american fencing mesh is so much better than the goat wire they use here - you know the fencing with 4 inch by 4 inch mesh - just big enough to get a leg/hoof thru? stupid. well, yesterday i rode by a field with that 4X4 goat mesh, and a couple of mini shetlands came running over and one of them was so anxious to visit, he stuck his head thru the mesh - up to his eyes!!! i said "AGH! You're not supposed to be able to do that!" and left quickly so he'd quit.

    so i have a question for all people out there with electric horse fence - how critical is it to keep the grass clear of it? we only have two strands, up high, and still, our grass is touching in some spots. i use a scythe to cut it back, but still i find grass touching. does that render the fence "off"? or?? i am probably seen as paranoid, constanly cutting under my electric wire! (our lowest wire is hip-height on me - not so low! we could never have a shetland here.)

    so is june 1 the horsey homecoming day?

    i'm so excited for you! thanks for all the pictures, giving us a sense for your barn and property. you have a horsey mail box!

    that reminds me, i wanna get a cool sign with our name on it, and perhaps a horse design, to identify this place. not a welcome sign (cuz not everyone is welcome, ya know) but a "farm sign" ....oh, we still need to decide on a name. i'd like to hire a local artisan to make it out of that cool slate that all the houses here are made out of. oohh!! that would be cool... you need a sign too. it can say haiku farm with a haiku on it that has some clever invite to pirates. or just a pic of your mares, stylized.

    so, is mr. fashion sense gonna stay on at haiku farm or is it just a temporary visit?

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  3. Since we're talking about horses, I say the pimping needs to be limited to a serious scrubbing. It's not as if your girls will care one way or the other :-)

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  4. great to see your progress girl!

    For your water tank I say a couple coats of purple spray paint ought to do it. Maybe cozy it up with some cute girly daisies for the mares... :)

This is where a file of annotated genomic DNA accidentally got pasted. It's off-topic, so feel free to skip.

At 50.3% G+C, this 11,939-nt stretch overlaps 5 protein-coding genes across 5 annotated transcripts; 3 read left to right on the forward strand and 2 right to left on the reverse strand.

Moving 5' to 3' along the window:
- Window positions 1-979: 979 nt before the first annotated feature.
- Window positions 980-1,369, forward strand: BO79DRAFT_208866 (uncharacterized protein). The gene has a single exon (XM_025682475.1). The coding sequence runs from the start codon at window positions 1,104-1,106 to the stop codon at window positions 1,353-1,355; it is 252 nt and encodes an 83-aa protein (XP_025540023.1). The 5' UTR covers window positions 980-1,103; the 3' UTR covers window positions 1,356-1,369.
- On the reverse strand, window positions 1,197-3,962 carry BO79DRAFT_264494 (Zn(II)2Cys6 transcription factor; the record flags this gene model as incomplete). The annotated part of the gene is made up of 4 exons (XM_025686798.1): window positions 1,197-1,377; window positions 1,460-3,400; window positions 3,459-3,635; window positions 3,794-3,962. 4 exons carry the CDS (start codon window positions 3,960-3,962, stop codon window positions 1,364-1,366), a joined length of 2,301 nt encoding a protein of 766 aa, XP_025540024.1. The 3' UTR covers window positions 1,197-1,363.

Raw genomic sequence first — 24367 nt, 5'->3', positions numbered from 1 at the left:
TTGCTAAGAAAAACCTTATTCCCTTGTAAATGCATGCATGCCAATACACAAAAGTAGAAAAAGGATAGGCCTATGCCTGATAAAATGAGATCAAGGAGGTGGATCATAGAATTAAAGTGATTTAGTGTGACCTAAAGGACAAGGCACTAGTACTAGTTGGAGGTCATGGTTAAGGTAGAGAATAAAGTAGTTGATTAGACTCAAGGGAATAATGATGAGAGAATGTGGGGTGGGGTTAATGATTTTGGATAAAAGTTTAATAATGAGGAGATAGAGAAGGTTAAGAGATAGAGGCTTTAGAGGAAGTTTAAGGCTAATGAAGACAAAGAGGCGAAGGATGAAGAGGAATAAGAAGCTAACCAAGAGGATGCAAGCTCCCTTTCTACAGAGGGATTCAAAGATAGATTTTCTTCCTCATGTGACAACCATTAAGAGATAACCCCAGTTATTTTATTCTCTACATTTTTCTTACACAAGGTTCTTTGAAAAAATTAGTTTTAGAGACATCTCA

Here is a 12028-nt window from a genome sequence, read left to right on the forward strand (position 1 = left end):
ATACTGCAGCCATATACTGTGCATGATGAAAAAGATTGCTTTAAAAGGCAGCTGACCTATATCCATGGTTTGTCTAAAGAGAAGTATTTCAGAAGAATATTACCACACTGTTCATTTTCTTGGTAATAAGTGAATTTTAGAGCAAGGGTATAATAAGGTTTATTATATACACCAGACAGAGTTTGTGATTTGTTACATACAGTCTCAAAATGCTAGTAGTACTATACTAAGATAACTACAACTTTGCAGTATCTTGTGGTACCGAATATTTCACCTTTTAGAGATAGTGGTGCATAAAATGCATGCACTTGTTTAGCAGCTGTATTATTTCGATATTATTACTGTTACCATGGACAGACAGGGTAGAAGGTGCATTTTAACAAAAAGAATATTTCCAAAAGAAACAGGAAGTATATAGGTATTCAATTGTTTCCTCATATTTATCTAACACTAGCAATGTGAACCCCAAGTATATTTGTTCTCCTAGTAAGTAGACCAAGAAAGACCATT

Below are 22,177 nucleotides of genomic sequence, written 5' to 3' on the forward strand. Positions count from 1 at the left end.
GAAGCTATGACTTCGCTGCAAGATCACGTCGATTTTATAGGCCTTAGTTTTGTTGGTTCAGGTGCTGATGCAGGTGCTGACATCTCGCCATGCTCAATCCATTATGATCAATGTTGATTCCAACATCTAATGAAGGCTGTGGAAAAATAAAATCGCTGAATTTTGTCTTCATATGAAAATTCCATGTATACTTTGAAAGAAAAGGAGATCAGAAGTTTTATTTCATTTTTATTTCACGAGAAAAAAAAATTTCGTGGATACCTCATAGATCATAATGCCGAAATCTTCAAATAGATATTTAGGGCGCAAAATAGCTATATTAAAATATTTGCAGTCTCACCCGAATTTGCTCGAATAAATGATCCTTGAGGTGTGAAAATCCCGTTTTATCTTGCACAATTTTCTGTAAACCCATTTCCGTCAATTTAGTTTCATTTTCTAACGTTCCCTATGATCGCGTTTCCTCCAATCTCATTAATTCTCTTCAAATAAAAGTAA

robin

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  5. It's true that the MARES won't care what this water tank looks like, but it will be planted right outside my dining room window.

    I'll have to look at it every day.

    That's why, even if we can't make it pretty, I'd like to make it less ugly....

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  6. Just found your blog - looks like you've got an adventure going! I can't wait to hear more! Your plans for a sacrifice area/grazing strips is a good one. I wouldn't bother, myself, about the water tank - as long as it's clean and the horses are drinking from it - that's all I expect. Think of it as beautiful because it works!

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  7. Everything is looking so good around there. Your hard work shows.
    If it were me and I had to look at that water tank (how fortunate to have found that under the ground instead of another plastic one...except how grand that you got money for them. hehe!) I'd maybe paint it dark blue and then sponge paint glow-in-the-dark stars on the sides. Then it would be visible, and pretty, even at night.

    I also like the idea of painting it purple with bright yellow and orange flowers on it.
    Or maybe paint it your favorite color, with handpainted swirls?

    Have fun!
    ~Lisa

    ps, I also have been meaning to stop by to thank you for all of your really wonderful and thoughtful comments you've left for me lately. They mean more than I can explain and I really appreciate you for thinking of me and speaking to my heart. :)

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  8. Oooh! Got another idea for your water tank. It reminds me of a basket. You could paint it tan and brown and just follow the lines and dips already on the tank to make a basket design.

    And one more idea. Paint it completely white, and then paint over the white almost to the very top with blue.....making wave-like designs...like the top of the ocean. Leave the top 5-6" white...like a glass of water.

    And if you like playful designs, you could even add little painted fish, frogs and plantlife within the faux water. :)

    ~Lisa

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  9. I just made myself laugh! If you did my last idea, then you'd actually turn your pre-pond/post-water tank back into a pond again. What an irony! lol!

    ~Lisa